A rundown of housing policies announced during Wu's State of the City

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Did you watch Boston Mayor Michelle Wu’s first State of the City speech last night? We’re kicking off this morning’s newsletter with what you missed, before we get to today’s news:

Wu wanted a newer, bigger venue for her first State of the City, so she opted to take the stage at the MGM Music Hall by Fenway Park over her predecessor’s favorite haunt, Symphony Hall. During her half-hour speech, she announced some plans that were just as new and large, aimed at pouring new foundations for construction and housing in Boston.

  • Her biggest swing came for the agency that controls most of the wrecking balls in town. While her longtime goal of completely dismantling the Boston Planning and Development Agency requires some state approvals, Wu said she will begin shifting the city’s planning work from the BPDA to a new department in her purview over the coming year. That work starts today with a new executive order establishing a Planning Advisory Council.
  • Wu also made clear last week’s trial balloon to bring back caps on rent increases is still afloat. In the “coming weeks,” Wu said she’ll send a home rule petition to the City Council. (If it passes, the measure will also need state approval.)
  • A bargaining chip: Wu said she’d offer 150 vacant city-owned lots to developers “for free” if they’re willing to use the spaces to build affordable housing. Plus, the city plans to offer increased mortgage assistance “so our residents can afford to buy these homes.”
  • The speech wasn’t solely about housing. Wu also outlined plans for Boston Public Schools and touted her administration’s staff and accomplishments along the way. You can watch a replay of the speech here or read her full remarks here.

There’s a tax battle brewing in Newton. WBUR’s Samuele Petruccelli reports that the city is gearing up for a special election on a property tax hike proposed by Mayor Ruthanne Fuller to help raise $15 million for a range of investments, including a $4.5 million chunk for public schools. (The special election is necessary due to a state law capping how much communities can raise property taxes each year.)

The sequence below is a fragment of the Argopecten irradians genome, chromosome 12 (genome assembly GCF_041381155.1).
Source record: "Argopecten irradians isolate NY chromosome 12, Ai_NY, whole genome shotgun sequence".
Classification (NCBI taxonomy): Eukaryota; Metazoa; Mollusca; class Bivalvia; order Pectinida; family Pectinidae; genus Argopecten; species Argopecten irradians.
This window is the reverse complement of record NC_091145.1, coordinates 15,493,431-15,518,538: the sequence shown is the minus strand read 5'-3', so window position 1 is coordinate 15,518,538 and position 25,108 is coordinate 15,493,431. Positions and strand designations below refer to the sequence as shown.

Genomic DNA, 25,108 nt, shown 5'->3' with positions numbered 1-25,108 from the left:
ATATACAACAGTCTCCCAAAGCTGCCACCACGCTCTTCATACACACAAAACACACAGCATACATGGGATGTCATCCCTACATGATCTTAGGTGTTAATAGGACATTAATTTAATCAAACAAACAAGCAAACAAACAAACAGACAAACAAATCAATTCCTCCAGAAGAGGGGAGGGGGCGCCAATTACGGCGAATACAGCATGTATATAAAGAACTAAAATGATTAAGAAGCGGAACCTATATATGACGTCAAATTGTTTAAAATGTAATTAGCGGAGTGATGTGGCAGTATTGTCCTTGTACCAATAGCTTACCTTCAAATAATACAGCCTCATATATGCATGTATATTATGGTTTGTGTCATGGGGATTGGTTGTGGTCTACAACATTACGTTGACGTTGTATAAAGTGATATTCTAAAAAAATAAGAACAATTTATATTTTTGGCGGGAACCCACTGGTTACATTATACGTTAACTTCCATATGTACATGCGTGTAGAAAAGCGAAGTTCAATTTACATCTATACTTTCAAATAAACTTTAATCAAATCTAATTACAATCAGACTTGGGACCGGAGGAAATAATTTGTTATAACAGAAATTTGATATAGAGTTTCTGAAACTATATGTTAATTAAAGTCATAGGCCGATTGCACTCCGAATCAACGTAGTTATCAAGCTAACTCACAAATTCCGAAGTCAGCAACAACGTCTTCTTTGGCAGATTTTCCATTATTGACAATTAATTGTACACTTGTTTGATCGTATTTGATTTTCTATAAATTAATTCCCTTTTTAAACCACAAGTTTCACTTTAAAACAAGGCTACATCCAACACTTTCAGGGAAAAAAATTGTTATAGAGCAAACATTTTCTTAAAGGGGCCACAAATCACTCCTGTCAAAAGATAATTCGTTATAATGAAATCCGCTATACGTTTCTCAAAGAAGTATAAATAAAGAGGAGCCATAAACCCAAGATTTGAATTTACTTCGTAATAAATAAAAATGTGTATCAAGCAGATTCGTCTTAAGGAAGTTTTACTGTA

• If it passes: For owners of a home worth $1.2 million (the median in Newton), the hike would add $290 to their roughly $12,000 tax bill next year — and increase by another $183 by 2030. Newton also created an online calculator allowing residents to put in their address and see the estimated impact of the tax hike on their home.
  • If it doesn’t pass: School officials warn they could be forced to cut up to 50 teachers and extra-curricular programs without the additional funding. “In the end, when you have to make up a $6-8 million deficit you will be impacting staff,” interim Newton superintendent Kathleen Smith said this week.
  • What’s next: The special election is on March 14. There’s also a virtual town hall on the override vote tonight at 7 p.m.

Heads up: There’s another partial Orange Line shutdown rumbling down the track. This weekend, the MBTA says it will suspend service between North Station and Ruggles to address lingering slow zones that were supposed to be taken care of during the full Orange Line shutdown last summer. And according to some in-station posters, an identical shutdown is scheduled for next weekend, Feb. 4-5, too. (MBTA officials say they’ll release info today or tomorrow on all the diversions coming next month.)

  • To get around downtown, T officials suggest riders take the Green Line instead. They’ll also be running shuttles between Ruggles and Copley, as well as between Government Center and North Station due to nearby Government Center garage demolition work.
  • Show don’t tell: If those diversion plans sound a bit confusing, check out this more illustrative graphic from the T.

P.S.— You all down for a movie night? The Radio Boston team is hosting our first live “Set in Boston” event tonight at the Coolidge Corner Theatre. There will be a screening of the classic Boston crime thriller “The Departed,” followed by a panel discussion with local critics and filmmakers led by host Tiziana Dearing.

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Nik DeCosta-Klipa Newsletter Editor
Nik DeCosta-Klipa is the newsletter editor for WBUR.



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